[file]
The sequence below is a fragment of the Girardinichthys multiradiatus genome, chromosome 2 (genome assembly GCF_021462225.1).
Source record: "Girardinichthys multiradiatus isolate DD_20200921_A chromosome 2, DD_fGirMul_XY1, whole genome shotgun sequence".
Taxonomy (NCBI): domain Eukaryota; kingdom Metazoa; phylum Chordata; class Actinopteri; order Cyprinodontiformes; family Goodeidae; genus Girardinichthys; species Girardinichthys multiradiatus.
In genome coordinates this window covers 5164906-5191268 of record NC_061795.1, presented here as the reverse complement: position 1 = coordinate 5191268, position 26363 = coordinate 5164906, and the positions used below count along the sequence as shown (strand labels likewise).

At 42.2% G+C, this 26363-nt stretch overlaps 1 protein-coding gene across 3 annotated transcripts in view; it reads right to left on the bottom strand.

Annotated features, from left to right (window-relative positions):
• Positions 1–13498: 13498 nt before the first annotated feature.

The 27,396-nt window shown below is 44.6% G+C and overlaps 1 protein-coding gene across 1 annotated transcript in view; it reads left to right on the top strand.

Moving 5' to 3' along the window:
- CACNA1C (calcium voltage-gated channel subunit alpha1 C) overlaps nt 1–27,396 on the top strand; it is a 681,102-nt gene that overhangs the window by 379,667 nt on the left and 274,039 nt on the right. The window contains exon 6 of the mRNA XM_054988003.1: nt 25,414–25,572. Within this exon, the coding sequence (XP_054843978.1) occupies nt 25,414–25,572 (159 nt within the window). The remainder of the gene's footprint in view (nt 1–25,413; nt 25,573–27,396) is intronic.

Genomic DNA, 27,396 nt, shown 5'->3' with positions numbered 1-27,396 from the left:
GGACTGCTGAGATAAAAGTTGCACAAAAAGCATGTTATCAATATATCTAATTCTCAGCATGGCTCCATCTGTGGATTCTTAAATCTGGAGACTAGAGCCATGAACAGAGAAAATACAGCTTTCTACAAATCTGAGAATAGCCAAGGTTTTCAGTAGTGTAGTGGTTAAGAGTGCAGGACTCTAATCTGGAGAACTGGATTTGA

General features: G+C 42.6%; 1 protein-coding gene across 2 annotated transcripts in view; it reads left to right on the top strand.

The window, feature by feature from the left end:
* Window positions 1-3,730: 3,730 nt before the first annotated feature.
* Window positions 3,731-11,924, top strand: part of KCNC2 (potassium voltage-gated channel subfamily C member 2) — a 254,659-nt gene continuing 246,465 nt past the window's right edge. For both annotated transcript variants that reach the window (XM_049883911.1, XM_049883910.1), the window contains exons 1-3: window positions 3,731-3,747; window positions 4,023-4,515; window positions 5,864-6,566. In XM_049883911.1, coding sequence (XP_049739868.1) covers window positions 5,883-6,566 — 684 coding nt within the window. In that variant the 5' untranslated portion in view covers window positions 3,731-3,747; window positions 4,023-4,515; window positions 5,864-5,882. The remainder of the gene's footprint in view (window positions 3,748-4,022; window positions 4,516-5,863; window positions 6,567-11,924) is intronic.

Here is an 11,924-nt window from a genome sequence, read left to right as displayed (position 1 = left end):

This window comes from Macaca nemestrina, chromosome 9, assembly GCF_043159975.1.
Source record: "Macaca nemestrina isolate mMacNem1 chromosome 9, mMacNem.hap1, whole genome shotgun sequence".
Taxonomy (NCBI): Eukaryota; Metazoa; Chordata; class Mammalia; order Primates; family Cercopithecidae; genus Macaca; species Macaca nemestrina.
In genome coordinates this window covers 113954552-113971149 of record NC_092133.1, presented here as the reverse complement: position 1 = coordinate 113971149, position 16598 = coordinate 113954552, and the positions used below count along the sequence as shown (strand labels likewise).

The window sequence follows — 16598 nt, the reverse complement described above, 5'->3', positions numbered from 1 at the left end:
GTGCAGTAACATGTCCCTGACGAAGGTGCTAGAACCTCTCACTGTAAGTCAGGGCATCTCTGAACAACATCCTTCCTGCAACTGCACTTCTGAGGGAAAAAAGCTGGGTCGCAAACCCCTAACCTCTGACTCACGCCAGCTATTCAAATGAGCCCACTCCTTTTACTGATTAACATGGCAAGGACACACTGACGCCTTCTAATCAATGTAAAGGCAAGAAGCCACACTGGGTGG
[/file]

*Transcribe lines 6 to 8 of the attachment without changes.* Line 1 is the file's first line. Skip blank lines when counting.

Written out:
Annotated features, from left to right (window-relative positions):
• Positions 1–13498: 13498 nt before the first annotated feature.

The 27,396-nt window shown below is 44.6% G+C and overlaps 1 protein-coding gene across 1 annotated transcript in view; it reads left to right on the top strand.